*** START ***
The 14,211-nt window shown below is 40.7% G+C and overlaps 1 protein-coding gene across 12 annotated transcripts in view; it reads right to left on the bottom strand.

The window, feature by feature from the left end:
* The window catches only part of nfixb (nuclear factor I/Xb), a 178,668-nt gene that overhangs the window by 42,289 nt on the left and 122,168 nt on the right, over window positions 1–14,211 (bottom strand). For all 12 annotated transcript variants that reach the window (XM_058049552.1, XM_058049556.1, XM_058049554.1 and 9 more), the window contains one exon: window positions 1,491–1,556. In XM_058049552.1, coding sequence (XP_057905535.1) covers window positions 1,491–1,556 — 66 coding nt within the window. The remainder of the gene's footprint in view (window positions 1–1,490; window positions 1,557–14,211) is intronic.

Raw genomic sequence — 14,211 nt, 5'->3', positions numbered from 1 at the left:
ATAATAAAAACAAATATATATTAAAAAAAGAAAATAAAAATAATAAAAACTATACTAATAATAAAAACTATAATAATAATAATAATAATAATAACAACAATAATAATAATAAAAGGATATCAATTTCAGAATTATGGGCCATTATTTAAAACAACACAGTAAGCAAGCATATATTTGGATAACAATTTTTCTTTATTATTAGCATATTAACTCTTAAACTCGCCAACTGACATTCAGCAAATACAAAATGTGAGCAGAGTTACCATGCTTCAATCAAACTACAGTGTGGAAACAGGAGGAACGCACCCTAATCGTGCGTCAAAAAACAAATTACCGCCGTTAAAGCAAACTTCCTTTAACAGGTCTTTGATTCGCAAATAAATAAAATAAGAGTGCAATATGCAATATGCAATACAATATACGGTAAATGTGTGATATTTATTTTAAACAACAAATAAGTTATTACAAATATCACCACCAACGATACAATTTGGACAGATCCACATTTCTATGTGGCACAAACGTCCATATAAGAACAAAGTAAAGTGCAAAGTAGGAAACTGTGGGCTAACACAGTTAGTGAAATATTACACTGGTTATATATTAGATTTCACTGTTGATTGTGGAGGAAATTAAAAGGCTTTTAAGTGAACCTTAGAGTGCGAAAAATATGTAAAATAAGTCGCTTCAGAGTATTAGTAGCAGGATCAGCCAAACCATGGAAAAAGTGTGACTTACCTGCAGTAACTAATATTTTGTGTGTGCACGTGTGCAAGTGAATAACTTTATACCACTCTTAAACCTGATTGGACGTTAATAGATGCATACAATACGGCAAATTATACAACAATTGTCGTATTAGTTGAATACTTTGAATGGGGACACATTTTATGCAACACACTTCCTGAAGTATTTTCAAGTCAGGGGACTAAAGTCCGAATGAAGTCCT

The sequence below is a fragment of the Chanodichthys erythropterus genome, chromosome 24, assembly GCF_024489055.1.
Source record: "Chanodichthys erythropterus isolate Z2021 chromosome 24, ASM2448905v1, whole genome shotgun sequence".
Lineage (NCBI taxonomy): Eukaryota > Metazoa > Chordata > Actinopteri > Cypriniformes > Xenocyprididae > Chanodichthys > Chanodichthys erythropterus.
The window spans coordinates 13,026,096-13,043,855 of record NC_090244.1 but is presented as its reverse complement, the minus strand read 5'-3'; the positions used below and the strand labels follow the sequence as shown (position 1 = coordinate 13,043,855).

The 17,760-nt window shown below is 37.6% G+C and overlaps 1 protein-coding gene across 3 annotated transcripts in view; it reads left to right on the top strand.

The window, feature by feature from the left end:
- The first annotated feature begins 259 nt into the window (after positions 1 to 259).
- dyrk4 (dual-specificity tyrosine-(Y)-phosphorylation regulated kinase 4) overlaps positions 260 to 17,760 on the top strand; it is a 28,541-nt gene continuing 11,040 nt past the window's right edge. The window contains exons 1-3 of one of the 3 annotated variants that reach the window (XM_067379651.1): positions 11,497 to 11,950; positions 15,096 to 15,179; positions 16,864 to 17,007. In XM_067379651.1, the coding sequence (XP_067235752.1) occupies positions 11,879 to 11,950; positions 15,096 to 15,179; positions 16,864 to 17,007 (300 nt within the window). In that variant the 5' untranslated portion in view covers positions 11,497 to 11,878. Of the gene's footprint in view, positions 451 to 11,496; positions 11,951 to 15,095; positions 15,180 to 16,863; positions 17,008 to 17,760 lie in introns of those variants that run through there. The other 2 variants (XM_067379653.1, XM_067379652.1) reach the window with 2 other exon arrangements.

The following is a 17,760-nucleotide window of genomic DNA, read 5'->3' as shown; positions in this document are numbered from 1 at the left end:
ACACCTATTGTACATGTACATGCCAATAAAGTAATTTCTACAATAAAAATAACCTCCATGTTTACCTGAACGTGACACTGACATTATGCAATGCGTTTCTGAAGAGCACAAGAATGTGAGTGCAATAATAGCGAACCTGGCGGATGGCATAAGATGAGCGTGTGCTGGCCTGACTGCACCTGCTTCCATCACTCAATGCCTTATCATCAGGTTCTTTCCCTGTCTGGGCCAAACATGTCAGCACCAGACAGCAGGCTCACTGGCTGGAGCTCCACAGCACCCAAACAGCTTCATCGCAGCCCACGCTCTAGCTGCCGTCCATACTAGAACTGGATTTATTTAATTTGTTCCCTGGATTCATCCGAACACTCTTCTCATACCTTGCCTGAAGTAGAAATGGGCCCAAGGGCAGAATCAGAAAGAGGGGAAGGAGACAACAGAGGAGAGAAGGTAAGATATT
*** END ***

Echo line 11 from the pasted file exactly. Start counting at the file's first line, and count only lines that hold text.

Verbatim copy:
The window, feature by feature from the left end: